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Industry Body Launches Conforming Products Resource


While the Senate inquiry into non-conforming products continues its long, winding and so far inconclusive road, the design and construction industry’s own specification information body has taken action on dodgy materials with a new information resource.

NATSPEC’s new National Construction Products Register is a free, on-line register of construction products used throughout every stage of a job, from preliminaries to final finishings and a fitout.

The first stage is now live, and can be accessed at www.ncpr.com.au or via the NATSPEC website.

It was developed in response to requests from government departments and industry bodies for a means to address the increasing number of reports in recent years of non-conforming products entering the Australian market.

These products have included structural steel bolts, structural plywood products, copper pipe tubing, fire collars and glass sheets. There have also been highly-publicised issues with electrical cable, combustible cladding used inappropriately, products with asbestos, and glass failures.

In some cases, products have been used that have inadequate or even faked evidence of conforming to the applicable Australian or New Zealand standards.

NATSPEC CEO Richard Choy said the issue is a complicated one. 

The end result is the safety and quality of Australian buildings is compromised.

NATSPEC CEO Richard Choy said the issue is a complicated one.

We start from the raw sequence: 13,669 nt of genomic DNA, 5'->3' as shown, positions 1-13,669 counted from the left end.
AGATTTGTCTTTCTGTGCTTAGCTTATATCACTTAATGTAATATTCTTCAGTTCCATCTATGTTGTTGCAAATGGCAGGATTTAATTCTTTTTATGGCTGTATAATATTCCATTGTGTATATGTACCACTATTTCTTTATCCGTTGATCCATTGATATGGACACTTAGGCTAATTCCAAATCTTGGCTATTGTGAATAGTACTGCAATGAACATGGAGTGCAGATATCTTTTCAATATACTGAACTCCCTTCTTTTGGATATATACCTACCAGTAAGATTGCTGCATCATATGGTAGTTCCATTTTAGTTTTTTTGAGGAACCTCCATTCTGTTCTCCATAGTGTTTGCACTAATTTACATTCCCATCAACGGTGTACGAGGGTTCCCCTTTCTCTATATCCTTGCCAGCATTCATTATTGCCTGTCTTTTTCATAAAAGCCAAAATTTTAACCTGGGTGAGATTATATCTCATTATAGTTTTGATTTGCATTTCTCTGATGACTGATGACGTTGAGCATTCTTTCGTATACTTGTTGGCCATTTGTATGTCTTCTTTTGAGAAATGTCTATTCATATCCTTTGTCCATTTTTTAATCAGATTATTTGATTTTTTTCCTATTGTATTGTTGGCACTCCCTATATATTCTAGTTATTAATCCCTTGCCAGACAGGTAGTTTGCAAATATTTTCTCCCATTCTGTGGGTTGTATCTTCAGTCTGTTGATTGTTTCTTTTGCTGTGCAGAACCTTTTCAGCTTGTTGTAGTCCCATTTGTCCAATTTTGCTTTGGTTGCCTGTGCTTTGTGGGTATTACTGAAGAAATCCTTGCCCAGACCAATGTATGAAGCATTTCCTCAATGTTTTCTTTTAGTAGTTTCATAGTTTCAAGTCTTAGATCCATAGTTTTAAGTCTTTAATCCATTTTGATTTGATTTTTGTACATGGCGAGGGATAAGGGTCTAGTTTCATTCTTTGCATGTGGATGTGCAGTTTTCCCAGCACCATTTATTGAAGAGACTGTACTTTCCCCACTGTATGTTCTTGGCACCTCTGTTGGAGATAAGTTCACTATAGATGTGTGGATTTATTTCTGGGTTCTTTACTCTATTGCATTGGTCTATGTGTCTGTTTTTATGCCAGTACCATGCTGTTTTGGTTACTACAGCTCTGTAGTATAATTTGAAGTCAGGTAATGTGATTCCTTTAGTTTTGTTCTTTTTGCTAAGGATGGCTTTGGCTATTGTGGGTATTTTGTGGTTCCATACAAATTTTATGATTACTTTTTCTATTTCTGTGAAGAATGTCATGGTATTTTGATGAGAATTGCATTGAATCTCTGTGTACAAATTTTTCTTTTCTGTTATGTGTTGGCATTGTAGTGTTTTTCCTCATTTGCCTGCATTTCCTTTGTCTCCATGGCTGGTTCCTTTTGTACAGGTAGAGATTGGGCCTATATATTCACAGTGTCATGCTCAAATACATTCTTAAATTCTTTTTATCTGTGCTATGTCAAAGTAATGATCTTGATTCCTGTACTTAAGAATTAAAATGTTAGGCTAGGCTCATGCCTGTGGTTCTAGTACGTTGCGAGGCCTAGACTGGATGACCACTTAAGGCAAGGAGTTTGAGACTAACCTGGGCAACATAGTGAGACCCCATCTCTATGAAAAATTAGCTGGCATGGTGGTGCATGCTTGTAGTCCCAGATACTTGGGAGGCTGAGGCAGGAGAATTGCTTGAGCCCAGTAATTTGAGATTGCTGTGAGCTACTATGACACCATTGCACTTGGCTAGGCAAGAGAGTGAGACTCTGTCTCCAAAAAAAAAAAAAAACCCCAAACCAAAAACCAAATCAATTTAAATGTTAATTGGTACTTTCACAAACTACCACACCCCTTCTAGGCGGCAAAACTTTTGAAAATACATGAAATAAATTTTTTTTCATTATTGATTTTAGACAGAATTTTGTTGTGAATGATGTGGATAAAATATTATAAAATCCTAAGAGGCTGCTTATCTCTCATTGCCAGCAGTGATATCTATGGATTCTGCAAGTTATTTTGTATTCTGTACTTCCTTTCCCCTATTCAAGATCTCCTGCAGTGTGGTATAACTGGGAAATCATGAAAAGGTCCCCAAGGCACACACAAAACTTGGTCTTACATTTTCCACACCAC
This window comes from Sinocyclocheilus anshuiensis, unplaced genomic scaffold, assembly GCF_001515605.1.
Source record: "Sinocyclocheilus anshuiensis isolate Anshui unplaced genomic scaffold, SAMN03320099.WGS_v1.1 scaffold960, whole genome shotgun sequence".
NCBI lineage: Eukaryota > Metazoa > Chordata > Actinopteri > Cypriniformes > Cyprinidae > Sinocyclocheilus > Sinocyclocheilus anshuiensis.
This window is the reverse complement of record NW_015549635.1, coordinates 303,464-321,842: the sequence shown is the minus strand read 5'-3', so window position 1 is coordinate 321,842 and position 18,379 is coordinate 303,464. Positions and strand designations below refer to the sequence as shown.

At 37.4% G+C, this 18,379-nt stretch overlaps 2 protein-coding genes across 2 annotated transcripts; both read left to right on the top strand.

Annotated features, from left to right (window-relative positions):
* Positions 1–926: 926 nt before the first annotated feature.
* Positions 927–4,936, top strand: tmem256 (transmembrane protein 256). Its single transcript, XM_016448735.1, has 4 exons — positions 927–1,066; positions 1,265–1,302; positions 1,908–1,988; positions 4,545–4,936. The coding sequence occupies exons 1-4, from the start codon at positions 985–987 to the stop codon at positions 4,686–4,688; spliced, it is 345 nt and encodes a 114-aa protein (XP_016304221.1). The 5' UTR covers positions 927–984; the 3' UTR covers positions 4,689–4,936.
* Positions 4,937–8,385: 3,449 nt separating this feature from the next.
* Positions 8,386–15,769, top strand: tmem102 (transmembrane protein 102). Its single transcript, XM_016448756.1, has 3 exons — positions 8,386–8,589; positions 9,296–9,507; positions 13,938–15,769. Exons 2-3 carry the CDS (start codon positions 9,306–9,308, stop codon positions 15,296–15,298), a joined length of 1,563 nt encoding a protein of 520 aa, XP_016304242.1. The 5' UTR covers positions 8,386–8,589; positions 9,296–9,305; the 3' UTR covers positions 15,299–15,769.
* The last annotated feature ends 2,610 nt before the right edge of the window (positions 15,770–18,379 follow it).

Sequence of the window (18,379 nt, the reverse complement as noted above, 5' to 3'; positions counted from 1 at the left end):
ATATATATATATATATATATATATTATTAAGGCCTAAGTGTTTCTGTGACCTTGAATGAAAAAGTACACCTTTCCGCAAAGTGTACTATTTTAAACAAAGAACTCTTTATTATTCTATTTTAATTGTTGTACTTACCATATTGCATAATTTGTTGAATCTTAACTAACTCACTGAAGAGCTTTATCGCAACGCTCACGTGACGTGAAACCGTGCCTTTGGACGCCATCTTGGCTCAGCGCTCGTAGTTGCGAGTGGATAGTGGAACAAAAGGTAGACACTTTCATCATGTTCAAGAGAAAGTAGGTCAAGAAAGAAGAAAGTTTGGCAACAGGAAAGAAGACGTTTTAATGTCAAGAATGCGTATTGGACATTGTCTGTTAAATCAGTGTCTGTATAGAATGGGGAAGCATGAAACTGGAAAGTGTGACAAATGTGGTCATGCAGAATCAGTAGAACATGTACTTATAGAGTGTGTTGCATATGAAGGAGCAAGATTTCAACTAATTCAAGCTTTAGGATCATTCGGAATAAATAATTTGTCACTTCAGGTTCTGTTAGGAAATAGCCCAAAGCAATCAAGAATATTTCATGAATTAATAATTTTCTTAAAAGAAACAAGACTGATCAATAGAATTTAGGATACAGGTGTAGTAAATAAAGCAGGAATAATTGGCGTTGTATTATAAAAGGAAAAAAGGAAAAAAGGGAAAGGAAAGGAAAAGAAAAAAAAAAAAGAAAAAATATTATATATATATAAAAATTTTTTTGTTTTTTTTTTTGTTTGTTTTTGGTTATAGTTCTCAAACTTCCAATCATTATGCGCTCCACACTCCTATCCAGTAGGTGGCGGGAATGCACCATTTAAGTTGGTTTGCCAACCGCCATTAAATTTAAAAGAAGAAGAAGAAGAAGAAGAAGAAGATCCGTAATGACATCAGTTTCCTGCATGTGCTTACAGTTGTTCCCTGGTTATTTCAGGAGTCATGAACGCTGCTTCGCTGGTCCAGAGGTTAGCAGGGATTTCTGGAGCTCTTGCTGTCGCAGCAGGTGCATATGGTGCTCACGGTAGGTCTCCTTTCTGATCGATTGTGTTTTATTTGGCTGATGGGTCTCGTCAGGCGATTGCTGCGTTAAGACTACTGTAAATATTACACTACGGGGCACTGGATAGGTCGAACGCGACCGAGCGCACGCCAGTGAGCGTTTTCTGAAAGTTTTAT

“Materials and products move through multiple organisations before they are finished in a built project. Time and cost pressures mean that there is no single body in a position to be responsible for all conformity and compliance checking of the final project,” Mr Choy said.

“The NCPR by itself will not ensure that a product is conforming or compliant. It can only help mitigate some of the risk and provide a focus on the need for product conformity. It will support the great work being done by industry organisations. Everyone in the construction supply chain needs to do their bit. If someone knows conformity will be checked, they will take extra care.”

“The development of the database was slow because the process of checking evidence of conformity includes going back to the party that issued the test certificate/product certification. This has not been as easy as hoped. The database now has over 500 products listed as well as 10 industry schemes that are accredited by the Joint Accreditation System of Australia and New Zealand (JAZ-ANZ). The products listed were tested by a NATA accredited laboratory or provided with a certificate by a JAZ-ANZ accredited body.”

NATSPEC will be adding to the register as products have their evidence verified.

The database information is grouped by product use within the construction process, for example, structure, enclosure, interior, finishes, mechanical and hydraulic. IT also covers general aspects such as documentation, tendering, preliminaries and site and open space requirements.

NATSPEC will be adding to the register as products have their evidence verified. 

The register for specific products lists the market name, manufacturer, use, and the evidence of conformity.

Mr Choy said the resource aims to assist industry to mitigate risk in a cost effective way.

The NCPR will eventually have four sections - the freely accessible national products register, a community forum for sharing information, product conformity technical information and technical resources.


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